The internet is up in arms about the price of the higher-end Apple Watch models, with a grand level of snark and wit in the various Twitter rants and reaction pieces. The aggro response will most likely fade away, but if there were an equally large group of apologists, the resulting flame war might become a larger-than-life conflagration.
If you’ve ever wondered why some internet arguments go large, this video may have the answer. It turns out that the best way to get the attention of the internet is to get angry. Or, rather, angry reactions can almost guarantee the potential of an argument to go viral.
The video, created by CGP Grey, a video collective focused on explaining complicated things, refers to research by Jonah Berger and Katherine L Milkman titled, “How Online Content Goes Viral,” in which the authors explain their central thesis: that anger will fuel a much larger, viral reaction on the internet than any other associated emotions.
“Using a unique data set of all the New York Times articles published over a three-month period,” write the study’s authors in their abstract, “the authors examine how emotion shapes virality.”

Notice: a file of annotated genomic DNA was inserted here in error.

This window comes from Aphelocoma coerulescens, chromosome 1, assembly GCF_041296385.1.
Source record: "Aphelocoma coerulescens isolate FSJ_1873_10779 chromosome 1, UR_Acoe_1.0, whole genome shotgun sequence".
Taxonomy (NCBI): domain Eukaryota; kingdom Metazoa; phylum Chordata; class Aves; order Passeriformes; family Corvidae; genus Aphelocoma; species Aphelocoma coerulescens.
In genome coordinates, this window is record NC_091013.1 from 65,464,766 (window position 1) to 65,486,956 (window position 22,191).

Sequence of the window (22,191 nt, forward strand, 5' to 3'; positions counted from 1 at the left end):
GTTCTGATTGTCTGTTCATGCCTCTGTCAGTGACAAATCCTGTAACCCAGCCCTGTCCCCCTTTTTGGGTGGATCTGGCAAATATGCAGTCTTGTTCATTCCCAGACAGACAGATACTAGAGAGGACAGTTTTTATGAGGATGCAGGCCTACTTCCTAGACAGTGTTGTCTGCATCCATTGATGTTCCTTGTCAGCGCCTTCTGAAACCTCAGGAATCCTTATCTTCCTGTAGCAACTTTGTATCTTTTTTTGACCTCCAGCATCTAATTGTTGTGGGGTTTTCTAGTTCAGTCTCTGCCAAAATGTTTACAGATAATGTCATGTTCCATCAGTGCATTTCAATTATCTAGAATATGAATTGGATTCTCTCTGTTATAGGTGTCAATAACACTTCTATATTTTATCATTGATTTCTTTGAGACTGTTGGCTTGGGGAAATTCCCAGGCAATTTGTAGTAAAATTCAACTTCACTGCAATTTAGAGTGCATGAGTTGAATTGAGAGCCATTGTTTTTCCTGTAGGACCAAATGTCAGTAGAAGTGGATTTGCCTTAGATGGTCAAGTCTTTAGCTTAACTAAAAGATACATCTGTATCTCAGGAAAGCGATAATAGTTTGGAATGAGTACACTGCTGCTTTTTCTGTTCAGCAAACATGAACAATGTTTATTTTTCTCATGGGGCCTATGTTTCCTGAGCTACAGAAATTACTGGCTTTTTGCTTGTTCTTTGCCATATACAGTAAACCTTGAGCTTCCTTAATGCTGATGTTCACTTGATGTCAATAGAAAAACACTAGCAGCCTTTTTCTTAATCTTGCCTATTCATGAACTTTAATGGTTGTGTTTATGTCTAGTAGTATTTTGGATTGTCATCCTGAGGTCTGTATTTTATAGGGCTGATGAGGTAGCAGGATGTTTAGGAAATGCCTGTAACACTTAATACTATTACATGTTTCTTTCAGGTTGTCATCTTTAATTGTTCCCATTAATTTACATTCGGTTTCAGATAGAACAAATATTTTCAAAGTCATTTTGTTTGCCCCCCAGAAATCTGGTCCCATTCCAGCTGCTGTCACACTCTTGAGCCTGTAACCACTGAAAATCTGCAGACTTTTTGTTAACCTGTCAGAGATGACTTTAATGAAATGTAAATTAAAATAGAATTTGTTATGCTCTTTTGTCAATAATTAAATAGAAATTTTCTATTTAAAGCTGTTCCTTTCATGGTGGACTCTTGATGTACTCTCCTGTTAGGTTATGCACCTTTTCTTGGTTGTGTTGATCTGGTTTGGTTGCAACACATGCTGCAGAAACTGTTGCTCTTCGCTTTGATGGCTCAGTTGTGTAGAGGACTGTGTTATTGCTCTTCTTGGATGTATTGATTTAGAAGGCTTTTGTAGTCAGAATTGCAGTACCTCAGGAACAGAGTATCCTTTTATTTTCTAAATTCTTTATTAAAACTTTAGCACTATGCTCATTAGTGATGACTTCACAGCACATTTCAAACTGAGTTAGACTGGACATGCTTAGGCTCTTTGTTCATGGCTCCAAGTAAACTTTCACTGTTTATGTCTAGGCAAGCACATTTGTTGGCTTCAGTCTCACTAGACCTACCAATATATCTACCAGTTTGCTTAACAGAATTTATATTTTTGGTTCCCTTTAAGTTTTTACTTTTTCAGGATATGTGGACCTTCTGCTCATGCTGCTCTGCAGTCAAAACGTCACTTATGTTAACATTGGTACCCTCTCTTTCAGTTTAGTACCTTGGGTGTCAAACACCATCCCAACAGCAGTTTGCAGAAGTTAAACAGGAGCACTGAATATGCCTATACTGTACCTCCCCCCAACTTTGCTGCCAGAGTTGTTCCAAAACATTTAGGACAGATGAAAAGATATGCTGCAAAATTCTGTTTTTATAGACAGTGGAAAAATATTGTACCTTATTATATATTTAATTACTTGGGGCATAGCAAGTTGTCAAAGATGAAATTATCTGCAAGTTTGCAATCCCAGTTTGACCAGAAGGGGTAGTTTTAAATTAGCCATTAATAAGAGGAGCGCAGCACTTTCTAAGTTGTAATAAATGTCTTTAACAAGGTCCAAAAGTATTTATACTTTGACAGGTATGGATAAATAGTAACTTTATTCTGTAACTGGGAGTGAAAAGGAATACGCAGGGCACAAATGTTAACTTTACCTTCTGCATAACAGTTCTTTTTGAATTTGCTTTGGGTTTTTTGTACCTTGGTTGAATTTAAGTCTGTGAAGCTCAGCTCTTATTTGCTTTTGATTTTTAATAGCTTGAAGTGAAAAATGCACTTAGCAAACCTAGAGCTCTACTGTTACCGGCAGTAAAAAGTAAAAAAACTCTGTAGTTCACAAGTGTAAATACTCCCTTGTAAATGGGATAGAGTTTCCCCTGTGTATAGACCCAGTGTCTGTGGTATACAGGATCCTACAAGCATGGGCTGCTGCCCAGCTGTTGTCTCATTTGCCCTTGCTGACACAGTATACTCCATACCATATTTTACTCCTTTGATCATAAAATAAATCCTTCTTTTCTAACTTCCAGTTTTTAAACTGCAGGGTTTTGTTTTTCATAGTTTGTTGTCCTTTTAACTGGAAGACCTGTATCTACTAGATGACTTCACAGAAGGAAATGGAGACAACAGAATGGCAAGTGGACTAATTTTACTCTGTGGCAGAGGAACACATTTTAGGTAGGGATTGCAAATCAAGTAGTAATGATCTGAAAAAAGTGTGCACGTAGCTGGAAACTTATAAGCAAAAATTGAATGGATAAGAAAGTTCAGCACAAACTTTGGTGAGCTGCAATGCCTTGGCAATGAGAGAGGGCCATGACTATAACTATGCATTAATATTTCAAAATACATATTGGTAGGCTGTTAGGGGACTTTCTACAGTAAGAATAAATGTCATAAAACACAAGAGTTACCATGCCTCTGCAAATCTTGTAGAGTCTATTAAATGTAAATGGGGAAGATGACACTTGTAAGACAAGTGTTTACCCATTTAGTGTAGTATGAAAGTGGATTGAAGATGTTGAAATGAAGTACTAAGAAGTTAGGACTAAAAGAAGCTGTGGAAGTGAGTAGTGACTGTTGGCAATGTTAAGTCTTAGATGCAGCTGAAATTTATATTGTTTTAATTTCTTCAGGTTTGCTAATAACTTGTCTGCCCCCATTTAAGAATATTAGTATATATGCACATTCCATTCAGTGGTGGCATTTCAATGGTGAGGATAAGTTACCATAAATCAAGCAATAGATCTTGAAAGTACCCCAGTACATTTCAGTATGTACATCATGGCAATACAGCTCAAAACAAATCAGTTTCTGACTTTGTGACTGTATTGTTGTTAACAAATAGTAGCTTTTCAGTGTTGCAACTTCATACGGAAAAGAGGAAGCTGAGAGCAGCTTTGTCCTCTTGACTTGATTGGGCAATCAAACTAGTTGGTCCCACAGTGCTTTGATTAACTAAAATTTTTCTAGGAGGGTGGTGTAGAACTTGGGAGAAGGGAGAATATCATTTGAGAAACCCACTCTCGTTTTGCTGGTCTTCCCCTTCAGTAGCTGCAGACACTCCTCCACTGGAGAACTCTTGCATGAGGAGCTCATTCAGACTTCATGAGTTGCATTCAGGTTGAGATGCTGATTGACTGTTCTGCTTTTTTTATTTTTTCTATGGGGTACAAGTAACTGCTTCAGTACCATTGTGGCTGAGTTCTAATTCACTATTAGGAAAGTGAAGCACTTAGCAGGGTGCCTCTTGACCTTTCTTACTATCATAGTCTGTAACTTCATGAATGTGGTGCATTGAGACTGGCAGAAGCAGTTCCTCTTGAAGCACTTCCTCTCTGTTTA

The results show that positive content tends to outshine negative content, but that higher physiological arousal (anger, awe, anxiety, joy) tends to influence the potential of viral distribution than lower arousal. In other words, if you get angry when you are exposed to a meme, political position or other “thought virus,” you’ll be more likely to pass it along. When many people do the same thing, and an “us versus them” attitude is cultivated, there’s a much better chance that the ideas will propagate widely.
So, while funny cat videos still tend to do very well, more complex thoughts and positions — like whether the Apple Watch is a worthwhile luxury item at a $10,000 price point — tend to do better when angry thoughts are involved. Grr.